Constructor

A constructor initializes an object in object-oriented programming. In many programming languages, a constructor has the same name as the class in which it creates the object. A programmer will typically declare a constructor within the class and then define the data types that make up the ensuing object.

Common types of constructors

Default constructors: what the program automatically inserts if no constructor is defined. This depends on the language, but typically a default constructor sets everything within the new object to its default value (such as 0) and defines no arguments. It can also set default parameters but is still considered a default constructor.

Parameterized constructor: has parameters which identify arguments once a new object is initialized. The program automatically calls a constructor, which a programmer designs with certain parameters.

Copy constructor: creates a new object by making a copy of a preexisting one. Typically these objects must be in the same class.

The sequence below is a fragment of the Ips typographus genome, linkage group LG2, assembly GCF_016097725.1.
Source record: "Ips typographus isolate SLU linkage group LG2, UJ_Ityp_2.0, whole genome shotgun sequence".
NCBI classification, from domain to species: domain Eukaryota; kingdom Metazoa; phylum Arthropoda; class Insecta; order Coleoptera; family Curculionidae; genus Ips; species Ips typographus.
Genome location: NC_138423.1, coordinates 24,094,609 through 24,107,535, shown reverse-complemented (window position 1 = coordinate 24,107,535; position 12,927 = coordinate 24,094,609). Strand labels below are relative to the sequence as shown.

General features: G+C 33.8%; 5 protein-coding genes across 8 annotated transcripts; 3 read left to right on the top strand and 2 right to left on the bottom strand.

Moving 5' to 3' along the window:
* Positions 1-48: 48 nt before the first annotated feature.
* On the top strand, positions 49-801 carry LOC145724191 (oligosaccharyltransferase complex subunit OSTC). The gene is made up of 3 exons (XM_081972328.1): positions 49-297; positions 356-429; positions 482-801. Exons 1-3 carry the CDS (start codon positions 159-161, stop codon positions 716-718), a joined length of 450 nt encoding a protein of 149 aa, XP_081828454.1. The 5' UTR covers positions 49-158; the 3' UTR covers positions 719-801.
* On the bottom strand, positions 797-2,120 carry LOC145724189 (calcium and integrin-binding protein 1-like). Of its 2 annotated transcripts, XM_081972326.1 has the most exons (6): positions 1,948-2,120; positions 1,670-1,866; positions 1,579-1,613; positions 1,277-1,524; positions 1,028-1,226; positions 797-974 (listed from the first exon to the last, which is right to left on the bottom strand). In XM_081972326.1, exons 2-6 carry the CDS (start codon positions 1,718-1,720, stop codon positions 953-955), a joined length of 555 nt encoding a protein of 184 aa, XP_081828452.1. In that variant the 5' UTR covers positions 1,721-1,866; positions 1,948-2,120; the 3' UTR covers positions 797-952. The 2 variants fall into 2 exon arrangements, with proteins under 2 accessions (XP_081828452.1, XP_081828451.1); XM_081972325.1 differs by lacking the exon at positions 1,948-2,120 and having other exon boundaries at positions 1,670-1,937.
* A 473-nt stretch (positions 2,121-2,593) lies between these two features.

Conversion constructor: does not have a specific (explicit) declaration; instead, the program implies the declaration. If a constructor is only given one parameter, the program may convert an object to another class or type implicitly. This is also referred to as a converting constructor.

Move constructor: transfers a pointer to different data or assigns the data to another object, instead of using a copy constructor. The data type moves rather than being copied.






Jenna Phipps
Jenna Phipps
Jenna Phipps is a writer for Webopedia.com, Enterprise Storage Forum, and CIO Insight. She covers data storage systems and data management, information technology security, and enterprise software solutions.

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